Industrial production managers oversee the daily operations of manufacturing and related plants. They coordinate, plan, and direct the activities used to create a wide range of goods, such as cars, computer equipment, or paper products.
Most industrial production managers work full time, and almost half worked more than 40 hours per week in 2014.
How to Become an Industrial Production Manager
Industrial production managers typically need a bachelor’s degree and several years of related work experience.
Employment of industrial production managers is projected to decline 4 percent from 2014 to 2024. Most of these managers are employed in various manufacturing industries, and may experience growth or decline along with the industries in which they are employed.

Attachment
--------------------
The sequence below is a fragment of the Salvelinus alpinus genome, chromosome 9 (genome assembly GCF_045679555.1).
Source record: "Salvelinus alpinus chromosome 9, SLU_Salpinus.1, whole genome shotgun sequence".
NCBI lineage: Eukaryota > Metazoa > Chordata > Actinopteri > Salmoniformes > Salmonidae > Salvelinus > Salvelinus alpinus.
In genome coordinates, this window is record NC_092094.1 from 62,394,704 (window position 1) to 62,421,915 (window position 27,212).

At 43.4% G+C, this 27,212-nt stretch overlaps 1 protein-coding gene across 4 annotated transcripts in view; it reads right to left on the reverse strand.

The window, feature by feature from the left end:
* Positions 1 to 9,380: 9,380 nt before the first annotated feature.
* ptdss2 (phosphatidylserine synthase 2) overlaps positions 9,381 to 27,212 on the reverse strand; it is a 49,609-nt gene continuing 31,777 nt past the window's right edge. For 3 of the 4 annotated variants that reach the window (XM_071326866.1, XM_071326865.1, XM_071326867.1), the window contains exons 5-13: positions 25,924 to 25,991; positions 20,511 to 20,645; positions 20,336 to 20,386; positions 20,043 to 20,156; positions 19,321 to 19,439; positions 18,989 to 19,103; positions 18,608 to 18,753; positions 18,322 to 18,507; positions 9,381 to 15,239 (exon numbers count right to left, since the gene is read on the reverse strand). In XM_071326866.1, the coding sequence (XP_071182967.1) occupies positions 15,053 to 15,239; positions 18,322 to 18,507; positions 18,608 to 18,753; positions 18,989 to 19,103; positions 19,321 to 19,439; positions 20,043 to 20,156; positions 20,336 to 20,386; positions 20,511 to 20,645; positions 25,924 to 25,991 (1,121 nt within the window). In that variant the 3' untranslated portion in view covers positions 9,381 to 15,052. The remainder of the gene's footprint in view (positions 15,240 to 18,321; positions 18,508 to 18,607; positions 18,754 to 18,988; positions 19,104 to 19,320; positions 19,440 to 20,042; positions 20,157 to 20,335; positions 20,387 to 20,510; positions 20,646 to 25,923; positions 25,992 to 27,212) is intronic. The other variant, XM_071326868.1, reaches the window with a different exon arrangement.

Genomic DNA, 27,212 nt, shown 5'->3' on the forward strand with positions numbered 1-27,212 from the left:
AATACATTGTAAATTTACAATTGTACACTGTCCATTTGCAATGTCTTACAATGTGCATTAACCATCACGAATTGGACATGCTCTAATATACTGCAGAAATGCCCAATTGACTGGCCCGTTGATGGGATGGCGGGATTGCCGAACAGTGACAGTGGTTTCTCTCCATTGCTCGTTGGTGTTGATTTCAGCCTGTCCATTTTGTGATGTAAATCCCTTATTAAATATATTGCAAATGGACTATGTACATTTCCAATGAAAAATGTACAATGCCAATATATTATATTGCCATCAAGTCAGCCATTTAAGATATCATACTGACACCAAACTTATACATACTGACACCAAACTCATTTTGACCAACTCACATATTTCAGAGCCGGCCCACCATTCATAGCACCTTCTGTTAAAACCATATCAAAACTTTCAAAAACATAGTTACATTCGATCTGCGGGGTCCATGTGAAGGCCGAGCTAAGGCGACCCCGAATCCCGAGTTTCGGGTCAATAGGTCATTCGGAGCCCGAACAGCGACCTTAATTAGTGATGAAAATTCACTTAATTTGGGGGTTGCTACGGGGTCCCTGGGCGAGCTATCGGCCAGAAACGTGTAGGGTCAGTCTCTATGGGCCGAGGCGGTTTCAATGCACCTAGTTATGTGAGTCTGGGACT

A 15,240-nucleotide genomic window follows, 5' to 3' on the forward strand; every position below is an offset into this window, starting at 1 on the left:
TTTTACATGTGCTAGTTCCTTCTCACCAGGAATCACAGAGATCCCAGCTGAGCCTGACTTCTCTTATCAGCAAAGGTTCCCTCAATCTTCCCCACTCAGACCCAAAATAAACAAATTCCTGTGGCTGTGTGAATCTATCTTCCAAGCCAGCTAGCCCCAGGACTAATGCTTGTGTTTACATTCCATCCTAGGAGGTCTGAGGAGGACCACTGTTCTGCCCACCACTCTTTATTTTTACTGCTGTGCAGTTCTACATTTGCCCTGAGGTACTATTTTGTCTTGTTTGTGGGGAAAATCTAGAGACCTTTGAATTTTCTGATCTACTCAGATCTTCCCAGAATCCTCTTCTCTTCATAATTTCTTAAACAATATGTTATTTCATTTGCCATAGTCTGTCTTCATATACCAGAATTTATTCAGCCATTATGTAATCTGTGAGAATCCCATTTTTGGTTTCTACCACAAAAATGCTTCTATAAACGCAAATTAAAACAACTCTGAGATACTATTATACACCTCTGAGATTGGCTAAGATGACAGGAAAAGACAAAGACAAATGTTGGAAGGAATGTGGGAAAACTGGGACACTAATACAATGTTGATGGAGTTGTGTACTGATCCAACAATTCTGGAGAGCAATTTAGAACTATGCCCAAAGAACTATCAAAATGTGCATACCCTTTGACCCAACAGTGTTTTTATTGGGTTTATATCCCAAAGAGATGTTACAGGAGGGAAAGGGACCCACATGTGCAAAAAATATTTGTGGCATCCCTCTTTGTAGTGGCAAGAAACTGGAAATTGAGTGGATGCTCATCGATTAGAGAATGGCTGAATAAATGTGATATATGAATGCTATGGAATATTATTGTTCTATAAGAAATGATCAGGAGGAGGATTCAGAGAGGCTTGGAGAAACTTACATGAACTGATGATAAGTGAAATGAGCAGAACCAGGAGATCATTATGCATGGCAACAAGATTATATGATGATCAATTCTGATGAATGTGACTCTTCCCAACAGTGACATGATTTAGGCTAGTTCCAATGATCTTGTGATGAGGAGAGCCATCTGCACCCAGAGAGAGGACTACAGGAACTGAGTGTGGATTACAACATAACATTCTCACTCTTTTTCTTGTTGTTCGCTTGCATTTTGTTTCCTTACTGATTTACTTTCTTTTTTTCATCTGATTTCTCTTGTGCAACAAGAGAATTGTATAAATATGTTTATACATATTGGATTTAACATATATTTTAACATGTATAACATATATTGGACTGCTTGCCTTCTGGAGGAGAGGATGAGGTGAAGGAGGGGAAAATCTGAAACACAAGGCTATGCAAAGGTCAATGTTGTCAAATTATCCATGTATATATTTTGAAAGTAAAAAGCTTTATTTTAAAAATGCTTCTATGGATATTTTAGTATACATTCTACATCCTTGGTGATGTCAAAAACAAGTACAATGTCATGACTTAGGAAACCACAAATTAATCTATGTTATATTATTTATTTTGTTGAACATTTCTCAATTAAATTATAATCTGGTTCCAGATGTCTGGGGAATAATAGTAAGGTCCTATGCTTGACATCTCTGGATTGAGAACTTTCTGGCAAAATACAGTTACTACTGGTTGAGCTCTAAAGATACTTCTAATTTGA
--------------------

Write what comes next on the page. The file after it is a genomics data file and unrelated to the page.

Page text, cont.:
This occupation supported 172,700 jobs in 2012 and 173,400 jobs in 2014, reflecting an increase of 0.4%. In 2012, this occupation was projected to decrease by 2.4% in 2022 to 168,600 jobs. As of 2014, to keep pace with prediction, the expected number of jobs was 171,800, compared with an observed value of 173,400, 0.9% higher than expected. This indicates current employment trends are about on track with the 2012 trend within this occupation. In 2014, this occupation was projected to decrease by 3.7% in 2024 to 167,000 jobs. Linear extrapolation of the 2012 projection for 2022 results in an expected number of 167,700 jobs for 2024, 0.4% higher than the 2014 projection for 2024. This indicates expectations for future employment trends are about on track with the 2012 trend within this occupation.